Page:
Summary: This sermon explores one part of how God removes the barrier of sin, brings us into fellowship with himself, and grants us eternal life. This teaching is summed up in the Apostles’ Creed in which we affirm our belief in "the forgiveness of sins."
As we continue our series in The Apostles’ Creed I would like to examine today what it means to believe in the forgiveness of sins. Please listen as I recite the Apostles’ Creed:
I believe in God the Father Almighty,
Maker of heaven and earth.
I believe in Jesus Christ, his only Son, our Lord,
who was conceived by the Holy Spirit,
and born of the Virgin Mary.
He suffered under Pontius Pilate,
was crucified, died, and was buried;
he descended into hell.
The third day he rose again from the dead.
He ascended into heaven
and is seated at the right hand of God the Father Almighty.
From there he will come to judge the living and the dead.
I believe in the Holy Spirit,
the holy Catholic Church,
the communion of saints,
the forgiveness of sins,
the resurrection of the body,
and the life everlasting. Amen.
The most important issue in this life is where we will spend eternity. Therefore, one of the most important questions a person can ever ask is the one asked of Jesus by the rich, young ruler. “Good teacher,” he asked, “what must I do to inherit eternal life?” (Mark 10:17).
The Bible teaches us that God created the first man, Adam, without sin (Genesis 1:31). Eventually, however, Adam disobeyed God (Genesis 3:6; cf. 2:16-17). This disobedience resulted in broken fellowship and enmity between God and Adam. The barrier between God and Adam was Adam’s sin. Each of Adam’s descendants has inherited Adam’s sin, and the barrier between God and each individual is sin.
The entire message of the Bible from Genesis 3 onwards can be described as the way in which God removes the barrier of sin between himself and certain individuals, and brings them into a right relationship with himself.
Today we want to explore one part of how God removes the barrier of sin, brings us into fellowship with himself, and grants us eternal life. This teaching is summed up in the statement of the Apostles’ Creed in which we affirm our faith in “the forgiveness of sins.”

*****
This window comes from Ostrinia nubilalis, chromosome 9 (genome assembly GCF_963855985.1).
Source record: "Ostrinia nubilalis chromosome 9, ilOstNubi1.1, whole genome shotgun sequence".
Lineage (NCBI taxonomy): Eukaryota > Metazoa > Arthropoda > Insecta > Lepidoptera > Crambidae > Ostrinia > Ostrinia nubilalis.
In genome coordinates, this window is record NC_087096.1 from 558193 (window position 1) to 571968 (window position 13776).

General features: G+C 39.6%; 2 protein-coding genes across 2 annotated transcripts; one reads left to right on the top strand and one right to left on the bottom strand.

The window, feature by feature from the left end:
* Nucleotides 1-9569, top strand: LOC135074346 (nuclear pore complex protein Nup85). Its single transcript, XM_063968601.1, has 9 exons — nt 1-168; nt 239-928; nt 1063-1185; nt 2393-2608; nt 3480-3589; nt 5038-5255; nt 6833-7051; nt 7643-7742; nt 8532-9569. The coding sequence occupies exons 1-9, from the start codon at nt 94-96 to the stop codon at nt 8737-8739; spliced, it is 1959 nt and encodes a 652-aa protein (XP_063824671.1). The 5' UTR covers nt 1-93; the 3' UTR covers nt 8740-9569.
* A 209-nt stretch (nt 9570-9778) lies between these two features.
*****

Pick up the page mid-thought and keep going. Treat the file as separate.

I would like to examine “the forgiveness of sins” by first defining sin and then by examining forgiveness.
I. What Is Sin?
First, what is sin?
The Bible tells us that “sin is lawlessness” (1 John 3:4).
The Westminster Shorter Catechism expands on this definition and defines sin as “any want of conformity unto, or transgression of, the law of God.”
According to this definition, sin falls into two categories. On the one hand, we have sins of omission, consisting in “any want (an old word for “lack”) of conformity unto the law of God.”
When we have a duty to perform and do not perform that duty, we lack conformity to the law of God. For example, God commands us to honor our father and mother (Exodus 20:12). If we do not honor our parents, we are guilty of a sin of omission. We are guilty because we have not done that which God requires us to do.
We are guilty because we have not conformed unto the law of God. Many people never think of sins of omission when they think of sin. When they think of sin they are more likely to think of sins of commission. They think of stealing and swearing and murder as sins (which they are), and because they think they are not guilty of such sins, they imagine that they are not great sinners.
This is illustrated in a funny scene from the series All in the Family a few years ago. Edith, in her own inimitable way, is kind of a saintly person. Archie is complaining, as Archie commonly did. He says to her, “That’s you all right. Edith, the Good. You’ll stoop to anything to be good. You never make nobody mad. You think it’s easy living with a saint? Even when you cheat you don’t cheat to win. You cheat to lose. Edith, you ain’t human.”
Edith says, “That’s a terrible thing to say, Archie Bunker. I am just as human as you are.”
Archie retorts, “Oh, yeah? Then prove you’re just as human as me. Do something rotten!”
The fact is that sins of omission make us just as guilty before God for transgressing his law.
On the other hand, we have sins of commission, consisting of “transgression of the law of God.” An example of this sin is the sin of Adam. God clearly commanded Adam, “You are free to eat from any tree in the garden; but you must not eat from the tree of the knowledge of good and evil, for when you eat of it you will surely die” (Genesis 2:16-17).
But sin has other aspects too. Sin is lawlessness in relation to God as a lawgiver.